2015 GSA Annual Meeting in Baltimore, Maryland, USA (1-4 November 2015)

Paper No. 116-4
Presentation Time: 9:00 AM-6:30 PM


HAASE, Karl B.1, MUMFORD, Adam C.2, AKOB, Denise2, KOZAR, Mark D.3 and COZZARELLI, Isabelle M.4, (1)US Geological Survey, Mail Stop 432, 12201 Sunrise Valley Drive, Reston, VA 20192, (2)National Research Program, Eastern Branch, U.S. Geological Survey, Reston, VA 20192, (3)U. S. Geological Survey, USGS West Virginia Water Science Center, 11 Dunbar Street, Charleston, WV 25301, (4)U.S. Geological Survey, National Research Program, Eastern Branch, Reston, VA 20192, khaase@usgs.gov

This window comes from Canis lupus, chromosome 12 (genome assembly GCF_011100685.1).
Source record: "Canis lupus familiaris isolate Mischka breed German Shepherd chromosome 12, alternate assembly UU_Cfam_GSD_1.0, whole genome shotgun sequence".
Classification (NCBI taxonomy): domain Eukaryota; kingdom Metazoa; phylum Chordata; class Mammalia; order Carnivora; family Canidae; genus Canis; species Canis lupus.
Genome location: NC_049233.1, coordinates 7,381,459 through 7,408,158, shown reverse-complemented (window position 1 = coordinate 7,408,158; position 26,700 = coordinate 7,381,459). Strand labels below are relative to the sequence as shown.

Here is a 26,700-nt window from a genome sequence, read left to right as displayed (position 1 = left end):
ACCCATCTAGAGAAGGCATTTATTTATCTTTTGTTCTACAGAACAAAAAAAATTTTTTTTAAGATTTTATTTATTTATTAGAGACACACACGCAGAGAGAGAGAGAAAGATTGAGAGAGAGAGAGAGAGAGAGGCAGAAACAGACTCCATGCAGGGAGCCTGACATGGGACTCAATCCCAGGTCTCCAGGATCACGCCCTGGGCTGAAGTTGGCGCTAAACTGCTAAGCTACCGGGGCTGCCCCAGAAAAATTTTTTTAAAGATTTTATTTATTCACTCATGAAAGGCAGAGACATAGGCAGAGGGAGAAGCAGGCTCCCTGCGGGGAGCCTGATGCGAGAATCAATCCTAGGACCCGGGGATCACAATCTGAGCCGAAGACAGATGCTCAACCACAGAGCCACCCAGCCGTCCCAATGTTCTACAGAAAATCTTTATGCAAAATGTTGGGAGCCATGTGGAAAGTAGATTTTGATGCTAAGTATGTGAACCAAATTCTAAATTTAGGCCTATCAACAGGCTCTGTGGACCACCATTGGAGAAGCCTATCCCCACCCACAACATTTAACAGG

Light hydrocarbons have many different environmental sources, sinks, and transport pathways. The occurrence and lifecycle of many of these compounds in aquatic systems are not well understood due to the limitations of available analytical methods. Contemporary methods typically target a small number of compounds at concentrations relevant to water quality consideration, in the range of μmole (10-6)-nmole (10-9) per liter. This sort of approach is very narrow, considering the biologic, geologic, atmospheric, anthropogenic, chemical, and physical processes influencing light hydrocarbons in a given aquatic system. To further elucidate the aquatic lifecycles of these compounds, a method using a purge-and-trap gas chromatograph with an atomic emission and flame ionization detectors (GC-AED/FID) is being developed to quantify and identify C1-C6+ hydrocarbons in the range of μmole (10-6) to better than pmole (10-12) per liter in a single sample. By employing a method with over 6 orders of magnitude of dynamic range and high selectivity, samples of uncertain origin can be analyzed with a single method with a high certainty of obtaining useful results. The high selectivity of the system allows trace dissolved compounds, including biogenics, isomers, alkenes, and alkynes to be quantified. Additionally, the high sensitivity allows resolution of mixing and dilution processes that are undetectable with other approaches. These aspects of the method make it possible to more completely study the various processes at work, with the ultimate goal of developing a framework for interpretation that will allow greater understanding of hydrologic systems by using light hydrocarbons as forensic indicators, as fingerprints of specific areas and activities, and as tracers of mixing and transport. The method has been employed on several USGS research projects and is helping USGS scientists to better understand groundwater and stream flow transport processes with respect to dissolved hydrocarbons not possible with previous analytical methods.